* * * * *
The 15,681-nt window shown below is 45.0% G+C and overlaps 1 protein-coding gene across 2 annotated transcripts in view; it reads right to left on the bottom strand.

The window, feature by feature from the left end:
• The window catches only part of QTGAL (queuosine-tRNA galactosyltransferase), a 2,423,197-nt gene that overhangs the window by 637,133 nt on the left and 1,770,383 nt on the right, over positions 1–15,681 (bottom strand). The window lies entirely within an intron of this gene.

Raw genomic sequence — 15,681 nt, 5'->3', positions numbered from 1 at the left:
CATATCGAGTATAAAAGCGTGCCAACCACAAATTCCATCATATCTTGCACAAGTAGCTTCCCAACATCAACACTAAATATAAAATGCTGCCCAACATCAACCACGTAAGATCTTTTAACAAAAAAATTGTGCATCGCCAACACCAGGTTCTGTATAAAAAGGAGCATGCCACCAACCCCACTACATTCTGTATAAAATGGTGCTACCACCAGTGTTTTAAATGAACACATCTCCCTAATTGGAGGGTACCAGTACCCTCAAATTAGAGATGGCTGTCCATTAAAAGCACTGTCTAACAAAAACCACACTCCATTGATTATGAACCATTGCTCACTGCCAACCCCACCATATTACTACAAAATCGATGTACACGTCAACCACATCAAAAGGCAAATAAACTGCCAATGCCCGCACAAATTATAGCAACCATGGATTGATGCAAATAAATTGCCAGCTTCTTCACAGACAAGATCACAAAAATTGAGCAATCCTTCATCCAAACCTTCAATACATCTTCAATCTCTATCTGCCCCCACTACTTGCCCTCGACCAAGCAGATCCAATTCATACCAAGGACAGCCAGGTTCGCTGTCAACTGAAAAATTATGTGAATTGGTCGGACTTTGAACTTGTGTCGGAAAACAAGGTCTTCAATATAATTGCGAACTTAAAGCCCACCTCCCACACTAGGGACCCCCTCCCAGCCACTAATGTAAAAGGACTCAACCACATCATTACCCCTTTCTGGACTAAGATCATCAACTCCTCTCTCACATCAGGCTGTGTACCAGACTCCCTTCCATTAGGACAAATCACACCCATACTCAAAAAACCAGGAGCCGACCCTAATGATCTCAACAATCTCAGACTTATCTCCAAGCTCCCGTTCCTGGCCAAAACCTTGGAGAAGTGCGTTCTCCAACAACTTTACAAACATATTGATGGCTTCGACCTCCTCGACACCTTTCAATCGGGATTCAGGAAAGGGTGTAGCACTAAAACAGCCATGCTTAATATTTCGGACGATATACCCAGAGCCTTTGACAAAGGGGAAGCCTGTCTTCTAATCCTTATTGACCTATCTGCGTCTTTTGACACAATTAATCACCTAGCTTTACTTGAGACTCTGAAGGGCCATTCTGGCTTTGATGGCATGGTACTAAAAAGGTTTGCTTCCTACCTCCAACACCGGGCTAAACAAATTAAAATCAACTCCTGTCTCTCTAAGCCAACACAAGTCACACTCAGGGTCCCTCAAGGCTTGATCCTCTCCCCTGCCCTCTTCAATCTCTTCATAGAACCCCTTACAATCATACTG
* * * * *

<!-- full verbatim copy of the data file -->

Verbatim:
The 15,681-nt window shown below is 45.0% G+C and overlaps 1 protein-coding gene across 2 annotated transcripts in view; it reads right to left on the bottom strand.

The window, feature by feature from the left end:
• The window catches only part of QTGAL (queuosine-tRNA galactosyltransferase), a 2,423,197-nt gene that overhangs the window by 637,133 nt on the left and 1,770,383 nt on the right, over positions 1–15,681 (bottom strand). The window lies entirely within an intron of this gene.

Raw genomic sequence — 15,681 nt, 5'->3', positions numbered from 1 at the left:
CATATCGAGTATAAAAGCGTGCCAACCACAAATTCCATCATATCTTGCACAAGTAGCTTCCCAACATCAACACTAAATATAAAATGCTGCCCAACATCAACCACGTAAGATCTTTTAACAAAAAAATTGTGCATCGCCAACACCAGGTTCTGTATAAAAAGGAGCATGCCACCAACCCCACTACATTCTGTATAAAATGGTGCTACCACCAGTGTTTTAAATGAACACATCTCCCTAATTGGAGGGTACCAGTACCCTCAAATTAGAGATGGCTGTCCATTAAAAGCACTGTCTAACAAAAACCACACTCCATTGATTATGAACCATTGCTCACTGCCAACCCCACCATATTACTACAAAATCGATGTACACGTCAACCACATCAAAAGGCAAATAAACTGCCAATGCCCGCACAAATTATAGCAACCATGGATTGATGCAAATAAATTGCCAGCTTCTTCACAGACAAGATCACAAAAATTGAGCAATCCTTCATCCAAACCTTCAATACATCTTCAATCTCTATCTGCCCCCACTACTTGCCCTCGACCAAGCAGATCCAATTCATACCAAGGACAGCCAGGTTCGCTGTCAACTGAAAAATTATGTGAATTGGTCGGACTTTGAACTTGTGTCGGAAAACAAGGTCTTCAATATAATTGCGAACTTAAAGCCCACCTCCCACACTAGGGACCCCCTCCCAGCCACTAATGTAAAAGGACTCAACCACATCATTACCCCTTTCTGGACTAAGATCATCAACTCCTCTCTCACATCAGGCTGTGTACCAGACTCCCTTCCATTAGGACAAATCACACCCATACTCAAAAAACCAGGAGCCGACCCTAATGATCTCAACAATCTCAGACTTATCTCCAAGCTCCCGTTCCTGGCCAAAACCTTGGAGAAGTGCGTTCTCCAACAACTTTACAAACATATTGATGGCTTCGACCTCCTCGACACCTTTCAATCGGGATTCAGGAAAGGGTGTAGCACTAAAACAGCCATGCTTAATATTTCGGACGATATACCCAGAGCCTTTGACAAAGGGGAAGCCTGTCTTCTAATCCTTATTGACCTATCTGCGTCTTTTGACACAATTAATCACCTAGCTTTACTTGAGACTCTGAAGGGCCATTCTGGCTTTGATGGCATGGTACTAAAAAGGTTTGCTTCCTACCTCCAACACCGGGCTAAACAAATTAAAATCAACTCCTGTCTCTCTAAGCCAACACAAGTCACACTCAGGGTCCCTCAAGGCTTGATCCTCTCCCCTGCCCTCTTCAATCTCTTCATAGAACCCCTTACAATCATACTG